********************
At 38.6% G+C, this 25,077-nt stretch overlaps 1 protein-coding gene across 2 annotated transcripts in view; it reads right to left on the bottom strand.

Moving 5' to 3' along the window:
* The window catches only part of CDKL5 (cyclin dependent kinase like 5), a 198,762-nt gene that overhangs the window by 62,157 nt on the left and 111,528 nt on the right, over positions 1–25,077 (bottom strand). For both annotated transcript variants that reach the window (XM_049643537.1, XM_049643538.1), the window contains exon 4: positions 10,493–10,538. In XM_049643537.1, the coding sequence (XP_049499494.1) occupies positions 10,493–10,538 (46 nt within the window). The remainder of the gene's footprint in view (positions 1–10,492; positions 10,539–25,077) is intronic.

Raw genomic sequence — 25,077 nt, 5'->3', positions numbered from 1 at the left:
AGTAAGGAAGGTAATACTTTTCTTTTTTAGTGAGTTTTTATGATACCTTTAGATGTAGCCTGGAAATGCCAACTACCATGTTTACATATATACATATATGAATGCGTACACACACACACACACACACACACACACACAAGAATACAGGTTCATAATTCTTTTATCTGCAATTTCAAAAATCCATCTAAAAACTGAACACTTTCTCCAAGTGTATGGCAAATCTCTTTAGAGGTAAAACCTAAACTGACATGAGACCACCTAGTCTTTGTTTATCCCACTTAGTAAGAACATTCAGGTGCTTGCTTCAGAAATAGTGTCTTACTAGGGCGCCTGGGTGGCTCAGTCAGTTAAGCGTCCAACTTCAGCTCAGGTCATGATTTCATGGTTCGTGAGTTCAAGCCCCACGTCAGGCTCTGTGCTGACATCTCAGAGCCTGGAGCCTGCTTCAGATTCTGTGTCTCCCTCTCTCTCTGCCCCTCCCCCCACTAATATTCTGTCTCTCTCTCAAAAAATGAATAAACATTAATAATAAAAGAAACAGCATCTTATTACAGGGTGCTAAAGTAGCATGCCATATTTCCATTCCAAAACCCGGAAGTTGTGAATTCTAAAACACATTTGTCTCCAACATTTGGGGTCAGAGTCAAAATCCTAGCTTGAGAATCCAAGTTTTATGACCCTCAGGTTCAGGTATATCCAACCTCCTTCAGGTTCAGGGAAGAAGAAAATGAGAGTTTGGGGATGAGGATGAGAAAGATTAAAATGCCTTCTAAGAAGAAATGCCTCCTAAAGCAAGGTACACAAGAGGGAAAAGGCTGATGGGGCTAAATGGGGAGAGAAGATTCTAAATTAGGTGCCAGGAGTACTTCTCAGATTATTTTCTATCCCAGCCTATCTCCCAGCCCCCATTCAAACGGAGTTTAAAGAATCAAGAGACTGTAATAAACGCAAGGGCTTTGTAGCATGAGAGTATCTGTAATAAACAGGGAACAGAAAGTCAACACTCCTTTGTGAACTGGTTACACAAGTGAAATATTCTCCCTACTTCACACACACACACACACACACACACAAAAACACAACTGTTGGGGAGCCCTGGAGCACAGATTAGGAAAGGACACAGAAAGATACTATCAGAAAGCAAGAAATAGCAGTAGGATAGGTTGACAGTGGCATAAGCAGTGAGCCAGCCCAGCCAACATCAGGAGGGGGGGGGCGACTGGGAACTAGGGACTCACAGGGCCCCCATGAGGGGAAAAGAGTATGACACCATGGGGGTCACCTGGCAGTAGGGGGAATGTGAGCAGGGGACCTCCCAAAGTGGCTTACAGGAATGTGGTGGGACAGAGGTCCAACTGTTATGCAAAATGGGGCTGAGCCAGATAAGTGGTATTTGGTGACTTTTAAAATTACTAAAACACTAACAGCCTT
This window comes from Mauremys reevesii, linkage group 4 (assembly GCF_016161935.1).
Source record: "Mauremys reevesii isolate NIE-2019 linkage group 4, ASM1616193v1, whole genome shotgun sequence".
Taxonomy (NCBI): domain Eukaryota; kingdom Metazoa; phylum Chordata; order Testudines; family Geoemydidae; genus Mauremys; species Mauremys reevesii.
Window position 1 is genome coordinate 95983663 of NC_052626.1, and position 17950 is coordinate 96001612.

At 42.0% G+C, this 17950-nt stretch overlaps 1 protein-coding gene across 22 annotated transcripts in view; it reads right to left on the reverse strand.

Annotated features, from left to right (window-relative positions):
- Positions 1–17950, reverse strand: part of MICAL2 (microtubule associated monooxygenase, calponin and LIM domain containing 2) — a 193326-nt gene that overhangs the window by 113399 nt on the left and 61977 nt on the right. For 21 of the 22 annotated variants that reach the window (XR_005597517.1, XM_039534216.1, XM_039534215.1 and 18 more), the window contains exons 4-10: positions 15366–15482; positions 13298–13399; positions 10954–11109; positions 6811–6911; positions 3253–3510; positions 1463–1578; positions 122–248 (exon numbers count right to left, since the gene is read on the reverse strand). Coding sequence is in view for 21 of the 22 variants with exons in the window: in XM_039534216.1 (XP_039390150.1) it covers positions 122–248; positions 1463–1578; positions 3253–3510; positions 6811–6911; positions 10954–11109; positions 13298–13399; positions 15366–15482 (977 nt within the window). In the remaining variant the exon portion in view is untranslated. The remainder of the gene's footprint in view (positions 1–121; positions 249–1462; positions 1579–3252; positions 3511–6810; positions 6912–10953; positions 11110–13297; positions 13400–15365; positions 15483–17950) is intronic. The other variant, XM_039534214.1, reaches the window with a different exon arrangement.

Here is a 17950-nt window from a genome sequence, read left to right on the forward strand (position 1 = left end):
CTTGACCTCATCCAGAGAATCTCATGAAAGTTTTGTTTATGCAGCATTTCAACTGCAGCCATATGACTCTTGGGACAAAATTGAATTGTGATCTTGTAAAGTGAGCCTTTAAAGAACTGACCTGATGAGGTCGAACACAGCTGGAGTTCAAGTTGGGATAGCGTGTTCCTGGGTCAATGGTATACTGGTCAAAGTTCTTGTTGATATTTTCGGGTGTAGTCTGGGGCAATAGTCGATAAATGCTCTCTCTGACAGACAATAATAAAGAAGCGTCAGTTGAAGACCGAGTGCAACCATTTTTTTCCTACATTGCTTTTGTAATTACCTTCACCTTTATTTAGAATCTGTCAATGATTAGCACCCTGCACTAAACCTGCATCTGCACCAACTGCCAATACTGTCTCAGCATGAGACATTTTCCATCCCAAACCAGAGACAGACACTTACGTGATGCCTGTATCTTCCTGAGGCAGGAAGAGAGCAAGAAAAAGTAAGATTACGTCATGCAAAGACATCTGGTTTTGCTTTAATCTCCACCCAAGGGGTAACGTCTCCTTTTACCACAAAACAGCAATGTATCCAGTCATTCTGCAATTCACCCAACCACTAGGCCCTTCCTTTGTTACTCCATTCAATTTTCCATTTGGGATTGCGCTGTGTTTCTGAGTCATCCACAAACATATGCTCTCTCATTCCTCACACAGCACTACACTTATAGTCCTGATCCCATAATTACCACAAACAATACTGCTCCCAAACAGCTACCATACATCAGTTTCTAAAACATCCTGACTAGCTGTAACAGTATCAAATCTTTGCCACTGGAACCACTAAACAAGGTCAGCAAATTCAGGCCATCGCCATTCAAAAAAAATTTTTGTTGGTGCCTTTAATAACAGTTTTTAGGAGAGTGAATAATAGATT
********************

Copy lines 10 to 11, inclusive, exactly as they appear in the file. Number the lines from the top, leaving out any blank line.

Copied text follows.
At 42.0% G+C, this 17950-nt stretch overlaps 1 protein-coding gene across 22 annotated transcripts in view; it reads right to left on the reverse strand.

Annotated features, from left to right (window-relative positions):